|Molecular formula||C 2 H 5 NO 2|
colorless and odorless, crystalline solid
|External identifiers / databases|
|Molar mass||75.07 g mol −1|
1.161 g cm −3
Decomposition: 232-236 ° C
|pK s value||
easily soluble in water
|ΔH f 0||
−528.5 kJ / mol
|As far as possible and customary, SI units are used. Unless otherwise noted, the data given apply to standard conditions .|
Glycine , abbreviated to Gly or G , (also glycine or glycocolla , from ancient Greek κόλλα kólla: glue, according to systematic chemical nomenclature aminoacetic acid or aminoethanoic acid), is the smallest and simplest α - amino acid and was first obtained in 1820 from gelatin, i.e. from collagen hydrolyzate . It belongs to the group of hydrophilic amino acids and is the only proteinogenic (or protein-forming) amino acid achiral and therefore not optically active .
Glycine is not essential, so it can be synthesized by the human organism itself and is an important component of almost all proteins and an important node in the metabolism.
The name is derived from the sweet taste of pure glycine ( Greek γλυκύς glykýs , German 'sweet' ).
Glycine is the first amino acid that was obtained by acidic digestion of proteins. The director of the Botanical Garden in Nancy, Henri Braconnot , succeeded in isolating glycine after purification by digesting animal glue with sulfuric acid . These were sweet-tasting crystals. Assuming a sugar, he called the substance “sucre de gélatine” ( gelatine is the main component of glutinous glue ), in English glue sugar, according to its origin . Soon afterwards the substance was renamed glycocolla (“sweet glue”) before Jöns Jakob Berzelius decided in 1848 that he would use the shorter name glycine from now on. The chemical structure was not correctly described until 1858 by the French chemist Auguste André Thomas Cahours .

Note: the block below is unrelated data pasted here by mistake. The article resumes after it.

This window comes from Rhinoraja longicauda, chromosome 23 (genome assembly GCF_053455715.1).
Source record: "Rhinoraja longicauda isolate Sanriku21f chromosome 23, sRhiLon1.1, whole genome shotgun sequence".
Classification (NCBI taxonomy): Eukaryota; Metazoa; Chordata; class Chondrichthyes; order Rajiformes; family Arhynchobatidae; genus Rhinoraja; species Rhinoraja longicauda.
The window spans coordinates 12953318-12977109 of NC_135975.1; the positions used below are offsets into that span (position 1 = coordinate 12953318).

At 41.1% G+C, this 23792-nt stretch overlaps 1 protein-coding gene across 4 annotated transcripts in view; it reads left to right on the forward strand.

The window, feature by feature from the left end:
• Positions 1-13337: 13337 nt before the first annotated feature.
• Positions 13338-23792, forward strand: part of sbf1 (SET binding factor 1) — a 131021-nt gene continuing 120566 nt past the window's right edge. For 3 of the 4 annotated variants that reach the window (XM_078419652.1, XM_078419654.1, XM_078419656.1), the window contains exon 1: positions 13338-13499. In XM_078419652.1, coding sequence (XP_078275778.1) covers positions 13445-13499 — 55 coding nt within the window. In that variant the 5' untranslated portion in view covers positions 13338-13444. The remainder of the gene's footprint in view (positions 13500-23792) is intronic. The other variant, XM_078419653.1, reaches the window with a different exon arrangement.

As a partial reaction, this reaction played a special role in the hypothesis that organic molecules as “building blocks” for the first primitive organisms were created around 4 billion years ago from the simple inorganic compounds of the primordial atmosphere of the earth. A composition of water (H 2 O), methane (CH 4 ), ammonia (NH 3 ), hydrogen (H 2 ) and carbon monoxide (CO) as well as helium (He) and other noble gases was assumed for this primordial atmosphere (cf. → Miller -Urey experiment ).
Chemically, glycine can also be produced from monochloroacetic acid and ammonia:
Most of the glycine in the body is absorbed through food, but it can also be made from serine .
Glycine is mainly present as an "inner salt" or zwitterion , the formation of which can be explained by the fact that the proton of the acidic carboxy group migrates to the lone pair of electrons on the nitrogen atom of the basic amino group :
The zwitterion does not migrate in the electric field because it is uncharged as a whole. Strictly speaking, this is the case at the isoelectric point (at a certain pH value, here 5.97), at which the glycine also has its lowest solubility in water.
The following examples give an overview of the glycine content and each relate to 100 g of the food; the percentage of glycine in relation to the total protein is also given: